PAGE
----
01 SES 11 B, Knowledge Mobilization in Education (Part 2): Knowledge Mobilization in Different European Contexts
Symposium continues from 01 SES 10 B
Translational research ‘creates a space for collaborative, co-constructed inquiry that values and utilizes the expertise of all stakeholders involved’ (Smith & Helfenbein 2009). This paper presents the development of a founding model, MESH (Mapping Education Specialist knowHow, (www.meshguides.org), for translational research and knowledge mobilisation in schools and colleges to support improved student attainment. It considers how issues of continuing professional development (CPD) for teachers might be addressed through MESH, which provides the ‘space’ for co-created, peer reviewed, evidence-based educational resources. MESH uses an accessible multimedia map as a diagrammatic database of subject-specific research-based knowledge about the pedagogy of topics across curricula. Building upon existing portals and evidence bases for education, MESH summarises and makes accessible existing evidence whilst also documenting gaps in knowledge and mapping points of contention. The approach is inspired by the professional and academic resources available in other disciplines, (e.g. ‘Map of Medicine’ health guides), but recognises the challenges education has as ‘a discipline across disciplines’. The MESH guides ‘remap’ the evidence base, as well as document the different models and metaphors utilised for CPD in schools and colleges. The quality of MESH guides is peer reviewed and open to comment from any educator, creating outstanding opportunities for academic impact and discourse. By examining the impact of MESH guides on teachers’ CPD and the learning of their students, a contribution is made to our understanding of how translational research can be used in schools through research informed teaching and knowledge mobilisation. In this paper we propose the use of translational research, more often associated with medicine, but here to refer to evidence-based resources for educational practitioners enabling knowledge mobilisation. We also report the use of a MESH guide in primary literacy curriculum planning. A qualitative methodology is employed focussing on the use of one MESH guide (spelling) in 40 Primary Schools in the South West of England, UK for developing curriculum delivery. Online questionnaires are used to investigate the teachers’ use of the MESH guide and their perceptions of its value to their curriculum planning through closed and open questions enabling generalised findings for the population, enhanced with more detailed perceptions to support MESH guide development. Findings will be presented within a framework of teachers, as the largest resource in schools (Sutton Trust 2011), requiring access to an evidence-based resource that is accessible through common technology e.g. smart phones and the internet, to support improvement in pedagogic content knowledge and thereby learners’ attainment.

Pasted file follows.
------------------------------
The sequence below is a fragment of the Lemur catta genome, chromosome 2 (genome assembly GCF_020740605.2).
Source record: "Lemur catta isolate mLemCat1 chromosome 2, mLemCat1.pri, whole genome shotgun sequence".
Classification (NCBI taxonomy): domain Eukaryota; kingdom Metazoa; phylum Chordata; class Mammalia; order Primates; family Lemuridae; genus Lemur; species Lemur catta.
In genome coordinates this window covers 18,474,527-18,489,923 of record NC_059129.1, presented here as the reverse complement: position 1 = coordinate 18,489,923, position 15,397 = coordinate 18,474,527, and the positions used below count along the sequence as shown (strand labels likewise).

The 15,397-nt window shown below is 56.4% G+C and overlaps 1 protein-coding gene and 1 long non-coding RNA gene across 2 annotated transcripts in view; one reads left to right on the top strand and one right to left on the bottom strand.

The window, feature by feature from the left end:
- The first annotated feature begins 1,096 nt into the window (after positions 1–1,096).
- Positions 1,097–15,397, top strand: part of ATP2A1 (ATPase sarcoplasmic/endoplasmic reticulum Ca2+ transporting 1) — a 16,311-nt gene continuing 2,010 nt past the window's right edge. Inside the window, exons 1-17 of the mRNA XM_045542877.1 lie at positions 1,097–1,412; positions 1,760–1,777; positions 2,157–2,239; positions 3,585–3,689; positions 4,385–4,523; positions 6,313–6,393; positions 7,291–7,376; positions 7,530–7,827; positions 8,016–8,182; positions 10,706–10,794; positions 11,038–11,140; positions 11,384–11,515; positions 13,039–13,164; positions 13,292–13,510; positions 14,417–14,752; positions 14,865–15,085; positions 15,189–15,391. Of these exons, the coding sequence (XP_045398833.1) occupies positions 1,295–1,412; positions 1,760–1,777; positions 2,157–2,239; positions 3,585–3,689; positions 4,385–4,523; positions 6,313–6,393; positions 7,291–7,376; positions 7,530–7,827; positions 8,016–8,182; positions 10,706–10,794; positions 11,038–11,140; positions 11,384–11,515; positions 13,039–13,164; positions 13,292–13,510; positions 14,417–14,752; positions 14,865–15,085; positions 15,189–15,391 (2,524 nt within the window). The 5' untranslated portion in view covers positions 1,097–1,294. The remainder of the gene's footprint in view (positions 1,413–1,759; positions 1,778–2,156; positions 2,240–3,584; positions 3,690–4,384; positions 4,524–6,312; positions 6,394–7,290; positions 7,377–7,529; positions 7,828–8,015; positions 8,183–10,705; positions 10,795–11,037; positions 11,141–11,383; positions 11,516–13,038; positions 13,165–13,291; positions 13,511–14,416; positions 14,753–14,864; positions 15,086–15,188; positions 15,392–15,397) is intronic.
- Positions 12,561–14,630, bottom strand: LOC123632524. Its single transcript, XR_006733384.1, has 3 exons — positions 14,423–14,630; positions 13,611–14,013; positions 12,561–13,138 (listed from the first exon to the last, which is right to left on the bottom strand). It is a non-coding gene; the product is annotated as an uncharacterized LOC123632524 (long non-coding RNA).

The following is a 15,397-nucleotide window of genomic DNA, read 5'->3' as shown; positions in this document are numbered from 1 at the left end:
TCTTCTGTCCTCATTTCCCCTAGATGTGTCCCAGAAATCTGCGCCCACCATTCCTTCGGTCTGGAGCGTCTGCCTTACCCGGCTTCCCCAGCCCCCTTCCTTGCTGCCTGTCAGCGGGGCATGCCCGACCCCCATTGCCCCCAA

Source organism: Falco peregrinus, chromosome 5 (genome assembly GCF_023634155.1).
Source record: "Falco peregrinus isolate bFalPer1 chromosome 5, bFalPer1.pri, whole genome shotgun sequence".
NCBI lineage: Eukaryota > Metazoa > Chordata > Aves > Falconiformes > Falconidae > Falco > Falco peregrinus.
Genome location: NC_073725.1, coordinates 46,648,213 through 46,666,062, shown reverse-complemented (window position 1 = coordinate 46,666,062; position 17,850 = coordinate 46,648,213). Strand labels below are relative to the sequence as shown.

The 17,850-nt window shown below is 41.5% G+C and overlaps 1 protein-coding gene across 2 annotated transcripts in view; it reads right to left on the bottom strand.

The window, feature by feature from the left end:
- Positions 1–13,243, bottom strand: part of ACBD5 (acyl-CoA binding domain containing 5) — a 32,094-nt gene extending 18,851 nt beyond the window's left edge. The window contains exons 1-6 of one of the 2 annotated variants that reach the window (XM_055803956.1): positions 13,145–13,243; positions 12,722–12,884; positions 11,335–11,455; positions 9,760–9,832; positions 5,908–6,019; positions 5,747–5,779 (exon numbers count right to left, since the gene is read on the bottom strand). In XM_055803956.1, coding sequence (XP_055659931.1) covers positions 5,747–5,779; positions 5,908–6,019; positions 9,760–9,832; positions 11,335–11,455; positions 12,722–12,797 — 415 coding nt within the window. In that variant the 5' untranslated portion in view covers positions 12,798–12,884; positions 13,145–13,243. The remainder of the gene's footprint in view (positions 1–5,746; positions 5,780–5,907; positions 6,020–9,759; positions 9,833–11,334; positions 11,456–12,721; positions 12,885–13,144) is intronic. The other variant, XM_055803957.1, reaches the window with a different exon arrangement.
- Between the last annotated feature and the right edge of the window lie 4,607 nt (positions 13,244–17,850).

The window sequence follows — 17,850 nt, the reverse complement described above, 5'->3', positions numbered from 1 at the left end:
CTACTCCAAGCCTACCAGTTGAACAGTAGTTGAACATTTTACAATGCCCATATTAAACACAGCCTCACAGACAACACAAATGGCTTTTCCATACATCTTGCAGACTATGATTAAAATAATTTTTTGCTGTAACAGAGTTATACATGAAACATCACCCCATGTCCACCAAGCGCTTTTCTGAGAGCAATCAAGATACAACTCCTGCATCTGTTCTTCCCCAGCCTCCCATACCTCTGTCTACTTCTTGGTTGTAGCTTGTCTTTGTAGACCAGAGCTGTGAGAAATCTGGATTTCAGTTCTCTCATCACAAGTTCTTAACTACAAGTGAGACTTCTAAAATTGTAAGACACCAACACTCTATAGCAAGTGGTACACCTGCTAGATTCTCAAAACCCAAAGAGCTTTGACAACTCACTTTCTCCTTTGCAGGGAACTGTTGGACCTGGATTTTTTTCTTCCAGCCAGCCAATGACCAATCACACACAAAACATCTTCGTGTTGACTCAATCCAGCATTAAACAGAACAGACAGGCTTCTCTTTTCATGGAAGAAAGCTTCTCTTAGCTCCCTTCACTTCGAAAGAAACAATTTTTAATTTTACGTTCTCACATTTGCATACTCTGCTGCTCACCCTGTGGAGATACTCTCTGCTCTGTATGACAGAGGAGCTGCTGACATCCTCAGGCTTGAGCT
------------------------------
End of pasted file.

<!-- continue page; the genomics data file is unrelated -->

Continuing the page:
Smith, J. S. and Helfenbein Jr. R. J. (2009). Translational Research in Education: Collaboration and Commitment in Urban Contexts in Gershon, W. S. (Ed.) The Collaborative Turn: Working Together in Qualitative Research. Rotterdam, Sense Publishers. Sutton Trust (2011). Improving the impact of teachers on pupil achievement in the UK: interim findings. London: Sutton Trust. Online: www.suttontrust.com/wp-content/uploads/2011/09/2teachers-impact-report-final.pdf
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